The fields of communication and cultural studies have turned to investigating the relations among power, culture, and identity. Shame and Recovery is a critical ethgraphy, using postcolonial and poststructural perspectives in particular, of communication and cultural identity construction in a shelter for Asian women in Chicago. The cultural codes, values, and symbols of hor and shame illuminate the ways in which Asian women experiencing marital abuse and violence construct their identities. This ethgraphy also examines the process of recovery through the reconstruction of identity in the shelter. Shame and Recovery reflects on the politics and practices of religious faith as a paradoxical site of cultural control and transformation.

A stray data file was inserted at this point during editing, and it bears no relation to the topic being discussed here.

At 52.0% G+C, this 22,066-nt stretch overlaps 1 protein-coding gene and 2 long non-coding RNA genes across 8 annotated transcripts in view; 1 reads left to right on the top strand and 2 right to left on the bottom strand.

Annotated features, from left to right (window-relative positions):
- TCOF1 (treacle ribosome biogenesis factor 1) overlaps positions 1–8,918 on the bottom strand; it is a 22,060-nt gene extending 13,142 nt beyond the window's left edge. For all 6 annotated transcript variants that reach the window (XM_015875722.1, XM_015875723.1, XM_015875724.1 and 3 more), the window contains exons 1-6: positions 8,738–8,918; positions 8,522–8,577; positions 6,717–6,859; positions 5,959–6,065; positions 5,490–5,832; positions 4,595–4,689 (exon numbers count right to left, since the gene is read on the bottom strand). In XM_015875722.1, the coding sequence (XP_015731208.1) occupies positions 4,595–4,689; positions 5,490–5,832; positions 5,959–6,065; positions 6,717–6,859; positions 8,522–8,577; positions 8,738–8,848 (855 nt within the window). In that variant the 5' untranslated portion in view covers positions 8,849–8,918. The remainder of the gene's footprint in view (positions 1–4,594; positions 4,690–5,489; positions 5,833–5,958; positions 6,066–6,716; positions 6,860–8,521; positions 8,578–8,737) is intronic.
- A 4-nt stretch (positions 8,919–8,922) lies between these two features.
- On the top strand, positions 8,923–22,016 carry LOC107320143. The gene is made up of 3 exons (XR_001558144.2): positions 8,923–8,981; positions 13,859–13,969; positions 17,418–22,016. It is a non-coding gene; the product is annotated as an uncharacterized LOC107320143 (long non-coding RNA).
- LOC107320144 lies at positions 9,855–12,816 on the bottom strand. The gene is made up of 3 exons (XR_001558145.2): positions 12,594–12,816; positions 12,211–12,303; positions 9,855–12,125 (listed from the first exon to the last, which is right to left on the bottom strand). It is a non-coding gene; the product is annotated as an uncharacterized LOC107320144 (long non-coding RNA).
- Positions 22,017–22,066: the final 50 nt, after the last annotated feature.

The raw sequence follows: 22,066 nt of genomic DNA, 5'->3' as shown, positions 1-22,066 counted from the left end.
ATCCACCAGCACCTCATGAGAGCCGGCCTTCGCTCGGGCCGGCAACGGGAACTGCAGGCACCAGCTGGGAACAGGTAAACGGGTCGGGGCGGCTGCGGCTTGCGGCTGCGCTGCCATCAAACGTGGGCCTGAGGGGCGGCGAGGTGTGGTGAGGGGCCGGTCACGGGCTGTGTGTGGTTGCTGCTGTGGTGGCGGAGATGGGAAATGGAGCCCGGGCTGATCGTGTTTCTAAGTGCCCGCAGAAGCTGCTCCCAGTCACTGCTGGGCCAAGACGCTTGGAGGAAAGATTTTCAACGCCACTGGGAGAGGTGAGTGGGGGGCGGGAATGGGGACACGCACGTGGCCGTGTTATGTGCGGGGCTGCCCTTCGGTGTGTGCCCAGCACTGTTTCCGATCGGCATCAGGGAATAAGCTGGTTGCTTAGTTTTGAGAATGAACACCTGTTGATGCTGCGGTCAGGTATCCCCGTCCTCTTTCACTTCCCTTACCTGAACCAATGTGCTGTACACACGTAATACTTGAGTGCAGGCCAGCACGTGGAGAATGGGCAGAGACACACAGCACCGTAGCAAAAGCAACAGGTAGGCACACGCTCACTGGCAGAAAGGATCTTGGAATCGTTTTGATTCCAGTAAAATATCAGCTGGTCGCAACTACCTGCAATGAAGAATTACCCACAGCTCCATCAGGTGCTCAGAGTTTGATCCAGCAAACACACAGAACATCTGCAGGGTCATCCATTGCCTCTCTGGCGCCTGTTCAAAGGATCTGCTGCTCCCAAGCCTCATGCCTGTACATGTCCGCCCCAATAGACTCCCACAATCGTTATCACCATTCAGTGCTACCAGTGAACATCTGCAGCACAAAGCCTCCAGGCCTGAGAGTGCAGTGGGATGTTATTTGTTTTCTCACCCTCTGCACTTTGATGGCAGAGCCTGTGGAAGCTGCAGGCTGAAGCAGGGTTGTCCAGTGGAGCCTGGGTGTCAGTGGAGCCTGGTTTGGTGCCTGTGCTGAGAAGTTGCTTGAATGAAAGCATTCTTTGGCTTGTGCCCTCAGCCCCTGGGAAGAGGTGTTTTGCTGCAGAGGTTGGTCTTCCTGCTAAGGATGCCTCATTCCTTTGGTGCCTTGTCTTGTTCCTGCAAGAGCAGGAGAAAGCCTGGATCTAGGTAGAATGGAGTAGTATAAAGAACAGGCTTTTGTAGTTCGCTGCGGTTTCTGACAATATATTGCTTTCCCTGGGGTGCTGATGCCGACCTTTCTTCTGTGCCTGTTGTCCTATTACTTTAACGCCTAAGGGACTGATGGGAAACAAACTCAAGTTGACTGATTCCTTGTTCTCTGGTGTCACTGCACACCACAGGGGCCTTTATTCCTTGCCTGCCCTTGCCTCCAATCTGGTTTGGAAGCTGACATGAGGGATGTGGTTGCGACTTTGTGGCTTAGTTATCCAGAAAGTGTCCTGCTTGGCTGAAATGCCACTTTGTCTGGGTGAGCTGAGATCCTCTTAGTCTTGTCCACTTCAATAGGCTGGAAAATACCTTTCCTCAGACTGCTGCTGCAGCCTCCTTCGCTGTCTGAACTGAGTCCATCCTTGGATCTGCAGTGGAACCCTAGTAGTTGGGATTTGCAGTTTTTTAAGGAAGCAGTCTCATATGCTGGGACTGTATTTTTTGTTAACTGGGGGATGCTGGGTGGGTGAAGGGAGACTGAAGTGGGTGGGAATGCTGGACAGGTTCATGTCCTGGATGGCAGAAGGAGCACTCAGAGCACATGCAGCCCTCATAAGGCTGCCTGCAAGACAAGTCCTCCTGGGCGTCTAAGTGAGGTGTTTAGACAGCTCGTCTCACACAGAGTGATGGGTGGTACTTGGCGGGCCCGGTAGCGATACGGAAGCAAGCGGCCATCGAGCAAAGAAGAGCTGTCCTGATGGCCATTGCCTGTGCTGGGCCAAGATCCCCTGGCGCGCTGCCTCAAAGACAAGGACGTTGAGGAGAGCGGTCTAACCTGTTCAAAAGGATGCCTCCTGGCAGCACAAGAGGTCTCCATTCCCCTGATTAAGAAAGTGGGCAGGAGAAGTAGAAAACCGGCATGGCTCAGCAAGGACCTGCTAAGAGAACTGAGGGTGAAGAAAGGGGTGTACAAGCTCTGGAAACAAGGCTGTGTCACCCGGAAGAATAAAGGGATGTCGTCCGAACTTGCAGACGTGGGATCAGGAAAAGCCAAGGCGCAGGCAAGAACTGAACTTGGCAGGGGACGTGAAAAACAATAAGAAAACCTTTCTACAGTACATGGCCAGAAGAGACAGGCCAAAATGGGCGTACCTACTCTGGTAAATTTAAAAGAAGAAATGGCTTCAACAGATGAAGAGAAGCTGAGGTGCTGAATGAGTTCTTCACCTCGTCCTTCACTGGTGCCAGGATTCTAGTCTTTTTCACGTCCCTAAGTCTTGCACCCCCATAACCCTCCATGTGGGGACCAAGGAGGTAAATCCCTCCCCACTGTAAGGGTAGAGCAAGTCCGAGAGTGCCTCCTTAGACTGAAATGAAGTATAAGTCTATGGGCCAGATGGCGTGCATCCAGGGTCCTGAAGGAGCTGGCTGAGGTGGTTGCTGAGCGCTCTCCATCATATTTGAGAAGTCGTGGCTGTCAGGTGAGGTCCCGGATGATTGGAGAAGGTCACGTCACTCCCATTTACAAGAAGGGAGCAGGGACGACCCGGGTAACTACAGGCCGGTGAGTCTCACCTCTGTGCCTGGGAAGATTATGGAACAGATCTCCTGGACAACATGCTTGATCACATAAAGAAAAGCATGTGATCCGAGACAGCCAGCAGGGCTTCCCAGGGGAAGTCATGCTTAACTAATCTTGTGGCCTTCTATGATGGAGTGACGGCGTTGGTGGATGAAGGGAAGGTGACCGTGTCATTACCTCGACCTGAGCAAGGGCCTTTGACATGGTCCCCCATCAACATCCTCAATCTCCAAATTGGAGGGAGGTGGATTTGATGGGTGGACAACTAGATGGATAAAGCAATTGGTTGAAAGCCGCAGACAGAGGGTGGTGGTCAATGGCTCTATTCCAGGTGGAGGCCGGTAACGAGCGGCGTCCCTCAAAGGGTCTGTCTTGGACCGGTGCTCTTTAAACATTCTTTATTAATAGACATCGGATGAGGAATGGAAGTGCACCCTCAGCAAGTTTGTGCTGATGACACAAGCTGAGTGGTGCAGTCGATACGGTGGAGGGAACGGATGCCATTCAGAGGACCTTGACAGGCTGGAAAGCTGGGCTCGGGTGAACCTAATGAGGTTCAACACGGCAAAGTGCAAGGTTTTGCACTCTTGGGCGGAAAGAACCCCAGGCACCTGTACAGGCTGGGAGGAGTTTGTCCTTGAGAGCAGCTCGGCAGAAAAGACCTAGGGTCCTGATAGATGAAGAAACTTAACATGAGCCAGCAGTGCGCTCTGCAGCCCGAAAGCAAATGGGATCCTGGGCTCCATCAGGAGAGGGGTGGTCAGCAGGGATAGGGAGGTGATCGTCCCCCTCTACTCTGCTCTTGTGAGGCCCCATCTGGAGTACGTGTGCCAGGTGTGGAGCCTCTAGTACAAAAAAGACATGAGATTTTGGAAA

The Author: K. E. Supriya is Assistant Professor of Communication at the University of Wisconsin-Milwaukee. She received her Ph.D. in speech communication from the University of Illinois at Urbana-Champaign. In addition to several articles in multidisciplinary and field-based journals, she has contributed to book chapters on identity including her essay contribution to the book I've Got a Story to Tell (Peter Lang, 1999). Supriya was a Fellow at the Center for Twentieth Century Studies, University of Wisconsin-Milwaukee (1998-1999), for the theme Cultures of Knowledge.